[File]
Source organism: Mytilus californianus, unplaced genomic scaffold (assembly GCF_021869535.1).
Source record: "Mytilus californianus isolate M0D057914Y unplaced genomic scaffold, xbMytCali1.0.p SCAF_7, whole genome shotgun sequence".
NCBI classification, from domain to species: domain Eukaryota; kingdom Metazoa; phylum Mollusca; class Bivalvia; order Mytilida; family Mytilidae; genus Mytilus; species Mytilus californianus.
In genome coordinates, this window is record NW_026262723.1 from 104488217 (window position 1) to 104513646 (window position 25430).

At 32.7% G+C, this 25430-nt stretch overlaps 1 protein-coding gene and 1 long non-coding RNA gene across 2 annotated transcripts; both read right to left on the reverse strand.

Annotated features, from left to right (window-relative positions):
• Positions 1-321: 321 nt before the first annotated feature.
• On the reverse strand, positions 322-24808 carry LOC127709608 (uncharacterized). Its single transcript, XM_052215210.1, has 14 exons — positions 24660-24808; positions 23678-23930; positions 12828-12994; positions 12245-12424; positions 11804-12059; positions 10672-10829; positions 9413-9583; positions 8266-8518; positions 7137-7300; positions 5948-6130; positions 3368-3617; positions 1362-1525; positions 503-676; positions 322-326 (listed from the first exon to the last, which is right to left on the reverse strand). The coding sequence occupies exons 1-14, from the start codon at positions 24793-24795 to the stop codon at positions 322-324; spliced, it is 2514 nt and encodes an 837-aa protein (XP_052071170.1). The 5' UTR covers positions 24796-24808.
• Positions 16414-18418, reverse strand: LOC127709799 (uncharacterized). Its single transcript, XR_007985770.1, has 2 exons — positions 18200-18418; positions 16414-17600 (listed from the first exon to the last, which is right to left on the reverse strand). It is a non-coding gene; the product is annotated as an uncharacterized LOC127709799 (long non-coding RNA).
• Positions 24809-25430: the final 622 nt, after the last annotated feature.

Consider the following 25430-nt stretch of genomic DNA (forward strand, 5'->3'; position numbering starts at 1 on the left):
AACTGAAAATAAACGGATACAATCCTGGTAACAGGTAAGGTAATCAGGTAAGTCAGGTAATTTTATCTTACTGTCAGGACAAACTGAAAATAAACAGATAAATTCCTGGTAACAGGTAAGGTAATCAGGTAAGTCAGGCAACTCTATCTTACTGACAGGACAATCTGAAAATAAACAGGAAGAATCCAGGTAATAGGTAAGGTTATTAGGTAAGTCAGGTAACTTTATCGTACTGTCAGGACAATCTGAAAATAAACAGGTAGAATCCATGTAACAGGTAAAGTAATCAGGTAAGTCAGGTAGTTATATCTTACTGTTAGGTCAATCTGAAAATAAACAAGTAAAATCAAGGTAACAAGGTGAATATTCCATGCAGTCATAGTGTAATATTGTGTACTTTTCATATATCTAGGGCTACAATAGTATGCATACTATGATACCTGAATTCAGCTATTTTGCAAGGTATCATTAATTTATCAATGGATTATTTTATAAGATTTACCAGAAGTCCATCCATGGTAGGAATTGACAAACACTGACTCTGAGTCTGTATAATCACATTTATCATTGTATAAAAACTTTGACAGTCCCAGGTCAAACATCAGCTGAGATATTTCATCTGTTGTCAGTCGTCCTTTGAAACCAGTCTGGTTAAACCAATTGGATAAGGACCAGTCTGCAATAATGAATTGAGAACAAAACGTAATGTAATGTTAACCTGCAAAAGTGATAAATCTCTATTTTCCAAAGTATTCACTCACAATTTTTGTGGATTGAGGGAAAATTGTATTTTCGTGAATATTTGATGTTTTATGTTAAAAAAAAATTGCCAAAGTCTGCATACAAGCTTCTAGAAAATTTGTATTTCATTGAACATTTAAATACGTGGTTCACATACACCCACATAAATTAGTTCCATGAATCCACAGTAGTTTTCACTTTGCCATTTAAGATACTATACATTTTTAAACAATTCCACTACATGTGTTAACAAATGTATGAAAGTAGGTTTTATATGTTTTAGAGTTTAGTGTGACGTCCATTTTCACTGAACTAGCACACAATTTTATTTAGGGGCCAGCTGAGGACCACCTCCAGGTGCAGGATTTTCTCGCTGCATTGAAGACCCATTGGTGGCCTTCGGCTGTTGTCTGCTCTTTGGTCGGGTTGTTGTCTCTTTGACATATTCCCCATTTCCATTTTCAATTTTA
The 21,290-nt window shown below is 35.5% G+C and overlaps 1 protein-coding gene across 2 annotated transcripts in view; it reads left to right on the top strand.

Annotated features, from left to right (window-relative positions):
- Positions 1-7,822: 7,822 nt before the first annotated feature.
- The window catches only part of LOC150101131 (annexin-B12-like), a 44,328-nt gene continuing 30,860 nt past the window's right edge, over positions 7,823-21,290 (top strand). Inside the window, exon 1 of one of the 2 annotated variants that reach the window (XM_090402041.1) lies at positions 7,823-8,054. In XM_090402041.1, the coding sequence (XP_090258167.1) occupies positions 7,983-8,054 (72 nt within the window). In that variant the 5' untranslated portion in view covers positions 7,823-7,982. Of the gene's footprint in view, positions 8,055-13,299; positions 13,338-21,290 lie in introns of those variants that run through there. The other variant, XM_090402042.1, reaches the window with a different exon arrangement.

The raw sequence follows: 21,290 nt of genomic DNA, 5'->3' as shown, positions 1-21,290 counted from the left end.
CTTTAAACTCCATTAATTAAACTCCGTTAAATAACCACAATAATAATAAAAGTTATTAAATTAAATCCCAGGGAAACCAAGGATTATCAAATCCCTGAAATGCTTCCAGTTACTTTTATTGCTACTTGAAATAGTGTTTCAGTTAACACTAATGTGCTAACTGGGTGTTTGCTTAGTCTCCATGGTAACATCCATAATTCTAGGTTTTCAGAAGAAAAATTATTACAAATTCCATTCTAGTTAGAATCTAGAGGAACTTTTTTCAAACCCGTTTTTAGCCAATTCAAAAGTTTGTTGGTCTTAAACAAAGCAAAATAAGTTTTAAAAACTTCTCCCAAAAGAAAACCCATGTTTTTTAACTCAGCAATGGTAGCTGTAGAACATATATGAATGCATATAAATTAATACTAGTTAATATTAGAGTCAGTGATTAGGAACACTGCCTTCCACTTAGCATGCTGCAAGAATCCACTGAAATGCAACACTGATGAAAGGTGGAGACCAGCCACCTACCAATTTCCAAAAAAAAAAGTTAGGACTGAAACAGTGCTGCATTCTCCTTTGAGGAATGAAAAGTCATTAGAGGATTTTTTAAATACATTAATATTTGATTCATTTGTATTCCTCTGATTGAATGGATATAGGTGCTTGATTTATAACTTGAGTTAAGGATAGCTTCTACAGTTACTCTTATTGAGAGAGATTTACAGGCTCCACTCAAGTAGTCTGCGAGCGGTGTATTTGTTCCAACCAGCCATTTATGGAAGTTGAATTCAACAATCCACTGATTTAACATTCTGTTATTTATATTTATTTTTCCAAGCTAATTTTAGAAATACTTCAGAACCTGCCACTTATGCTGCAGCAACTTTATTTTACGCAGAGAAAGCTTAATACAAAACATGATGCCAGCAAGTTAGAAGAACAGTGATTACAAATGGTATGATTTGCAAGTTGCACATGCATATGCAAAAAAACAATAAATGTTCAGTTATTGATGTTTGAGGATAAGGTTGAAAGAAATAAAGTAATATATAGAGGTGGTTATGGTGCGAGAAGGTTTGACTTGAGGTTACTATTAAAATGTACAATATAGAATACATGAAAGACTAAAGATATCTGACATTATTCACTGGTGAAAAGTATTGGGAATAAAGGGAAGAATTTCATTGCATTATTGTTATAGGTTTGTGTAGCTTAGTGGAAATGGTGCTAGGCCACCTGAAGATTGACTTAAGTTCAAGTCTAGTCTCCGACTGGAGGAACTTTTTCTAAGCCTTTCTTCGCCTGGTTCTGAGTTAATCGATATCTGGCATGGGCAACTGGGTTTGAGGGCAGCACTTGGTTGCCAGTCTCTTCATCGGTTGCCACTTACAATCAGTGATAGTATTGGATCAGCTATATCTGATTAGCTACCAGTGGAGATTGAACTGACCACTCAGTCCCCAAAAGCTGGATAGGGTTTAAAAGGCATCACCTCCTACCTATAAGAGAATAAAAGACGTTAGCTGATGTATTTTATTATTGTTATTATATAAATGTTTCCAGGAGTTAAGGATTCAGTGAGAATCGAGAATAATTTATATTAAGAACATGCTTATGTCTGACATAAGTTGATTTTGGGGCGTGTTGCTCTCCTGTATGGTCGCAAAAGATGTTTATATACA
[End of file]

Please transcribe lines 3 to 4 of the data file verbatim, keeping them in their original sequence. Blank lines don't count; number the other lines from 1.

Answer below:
NCBI classification, from domain to species: domain Eukaryota; kingdom Metazoa; phylum Mollusca; class Bivalvia; order Mytilida; family Mytilidae; genus Mytilus; species Mytilus californianus.
In genome coordinates, this window is record NW_026262723.1 from 104488217 (window position 1) to 104513646 (window position 25430).